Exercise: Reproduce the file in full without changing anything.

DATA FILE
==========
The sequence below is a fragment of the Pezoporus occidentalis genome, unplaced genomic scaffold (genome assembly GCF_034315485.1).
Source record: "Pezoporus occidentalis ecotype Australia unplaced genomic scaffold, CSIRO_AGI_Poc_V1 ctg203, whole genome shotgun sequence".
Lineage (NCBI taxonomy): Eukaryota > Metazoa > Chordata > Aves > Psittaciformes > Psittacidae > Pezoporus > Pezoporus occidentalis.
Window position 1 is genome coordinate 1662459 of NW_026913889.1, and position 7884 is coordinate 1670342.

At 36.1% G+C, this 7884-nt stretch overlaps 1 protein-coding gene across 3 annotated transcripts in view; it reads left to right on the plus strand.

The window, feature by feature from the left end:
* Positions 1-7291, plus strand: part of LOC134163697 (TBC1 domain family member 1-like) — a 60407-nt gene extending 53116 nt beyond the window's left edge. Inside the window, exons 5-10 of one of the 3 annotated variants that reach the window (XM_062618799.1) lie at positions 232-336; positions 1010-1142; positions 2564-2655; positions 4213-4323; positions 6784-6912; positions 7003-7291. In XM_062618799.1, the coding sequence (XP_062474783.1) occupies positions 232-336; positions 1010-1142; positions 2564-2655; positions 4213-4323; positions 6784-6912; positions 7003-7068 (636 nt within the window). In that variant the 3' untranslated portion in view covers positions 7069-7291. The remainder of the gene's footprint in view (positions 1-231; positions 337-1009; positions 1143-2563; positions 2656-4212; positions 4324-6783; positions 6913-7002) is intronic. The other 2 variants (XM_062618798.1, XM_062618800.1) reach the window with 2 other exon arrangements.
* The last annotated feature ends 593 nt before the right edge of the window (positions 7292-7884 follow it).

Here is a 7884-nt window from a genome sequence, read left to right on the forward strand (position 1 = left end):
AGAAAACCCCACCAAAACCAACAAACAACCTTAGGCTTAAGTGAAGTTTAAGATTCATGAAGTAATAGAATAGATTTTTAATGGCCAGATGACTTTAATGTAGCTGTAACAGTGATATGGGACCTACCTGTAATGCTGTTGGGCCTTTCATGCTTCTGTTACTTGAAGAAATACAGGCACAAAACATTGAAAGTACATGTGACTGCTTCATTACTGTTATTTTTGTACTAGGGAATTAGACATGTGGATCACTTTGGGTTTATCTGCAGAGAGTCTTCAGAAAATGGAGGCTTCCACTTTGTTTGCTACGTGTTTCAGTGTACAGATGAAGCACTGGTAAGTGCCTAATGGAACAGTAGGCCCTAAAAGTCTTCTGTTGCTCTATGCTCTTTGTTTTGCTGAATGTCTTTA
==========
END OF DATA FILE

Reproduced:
The sequence below is a fragment of the Pezoporus occidentalis genome, unplaced genomic scaffold (genome assembly GCF_034315485.1).
Source record: "Pezoporus occidentalis ecotype Australia unplaced genomic scaffold, CSIRO_AGI_Poc_V1 ctg203, whole genome shotgun sequence".
Lineage (NCBI taxonomy): Eukaryota > Metazoa > Chordata > Aves > Psittaciformes > Psittacidae > Pezoporus > Pezoporus occidentalis.
Window position 1 is genome coordinate 1662459 of NW_026913889.1, and position 7884 is coordinate 1670342.

At 36.1% G+C, this 7884-nt stretch overlaps 1 protein-coding gene across 3 annotated transcripts in view; it reads left to right on the plus strand.

The window, feature by feature from the left end:
* Positions 1-7291, plus strand: part of LOC134163697 (TBC1 domain family member 1-like) — a 60407-nt gene extending 53116 nt beyond the window's left edge. Inside the window, exons 5-10 of one of the 3 annotated variants that reach the window (XM_062618799.1) lie at positions 232-336; positions 1010-1142; positions 2564-2655; positions 4213-4323; positions 6784-6912; positions 7003-7291. In XM_062618799.1, the coding sequence (XP_062474783.1) occupies positions 232-336; positions 1010-1142; positions 2564-2655; positions 4213-4323; positions 6784-6912; positions 7003-7068 (636 nt within the window). In that variant the 3' untranslated portion in view covers positions 7069-7291. The remainder of the gene's footprint in view (positions 1-231; positions 337-1009; positions 1143-2563; positions 2656-4212; positions 4324-6783; positions 6913-7002) is intronic. The other 2 variants (XM_062618798.1, XM_062618800.1) reach the window with 2 other exon arrangements.
* The last annotated feature ends 593 nt before the right edge of the window (positions 7292-7884 follow it).

Here is a 7884-nt window from a genome sequence, read left to right on the forward strand (position 1 = left end):
AGAAAACCCCACCAAAACCAACAAACAACCTTAGGCTTAAGTGAAGTTTAAGATTCATGAAGTAATAGAATAGATTTTTAATGGCCAGATGACTTTAATGTAGCTGTAACAGTGATATGGGACCTACCTGTAATGCTGTTGGGCCTTTCATGCTTCTGTTACTTGAAGAAATACAGGCACAAAACATTGAAAGTACATGTGACTGCTTCATTACTGTTATTTTTGTACTAGGGAATTAGACATGTGGATCACTTTGGGTTTATCTGCAGAGAGTCTTCAGAAAATGGAGGCTTCCACTTTGTTTGCTACGTGTTTCAGTGTACAGATGAAGCACTGGTAAGTGCCTAATGGAACAGTAGGCCCTAAAAGTCTTCTGTTGCTCTATGCTCTTTGTTTTGCTGAATGTCTTTA